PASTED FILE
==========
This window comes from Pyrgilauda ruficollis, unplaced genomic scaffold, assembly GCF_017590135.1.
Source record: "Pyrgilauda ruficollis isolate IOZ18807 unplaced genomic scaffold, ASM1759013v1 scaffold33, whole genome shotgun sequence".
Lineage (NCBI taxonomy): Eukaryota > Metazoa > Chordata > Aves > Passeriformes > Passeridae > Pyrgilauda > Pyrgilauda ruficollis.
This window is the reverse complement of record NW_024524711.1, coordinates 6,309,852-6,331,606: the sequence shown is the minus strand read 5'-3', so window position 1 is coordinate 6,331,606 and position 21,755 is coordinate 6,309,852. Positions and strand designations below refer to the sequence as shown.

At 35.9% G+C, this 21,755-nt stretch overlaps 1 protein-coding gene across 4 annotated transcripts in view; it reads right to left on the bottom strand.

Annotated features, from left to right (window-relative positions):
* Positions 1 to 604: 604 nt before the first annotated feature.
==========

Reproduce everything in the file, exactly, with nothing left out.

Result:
This window comes from Pyrgilauda ruficollis, unplaced genomic scaffold, assembly GCF_017590135.1.
Source record: "Pyrgilauda ruficollis isolate IOZ18807 unplaced genomic scaffold, ASM1759013v1 scaffold33, whole genome shotgun sequence".
Lineage (NCBI taxonomy): Eukaryota > Metazoa > Chordata > Aves > Passeriformes > Passeridae > Pyrgilauda > Pyrgilauda ruficollis.
This window is the reverse complement of record NW_024524711.1, coordinates 6,309,852-6,331,606: the sequence shown is the minus strand read 5'-3', so window position 1 is coordinate 6,331,606 and position 21,755 is coordinate 6,309,852. Positions and strand designations below refer to the sequence as shown.

At 35.9% G+C, this 21,755-nt stretch overlaps 1 protein-coding gene across 4 annotated transcripts in view; it reads right to left on the bottom strand.

Annotated features, from left to right (window-relative positions):
* Positions 1 to 604: 604 nt before the first annotated feature.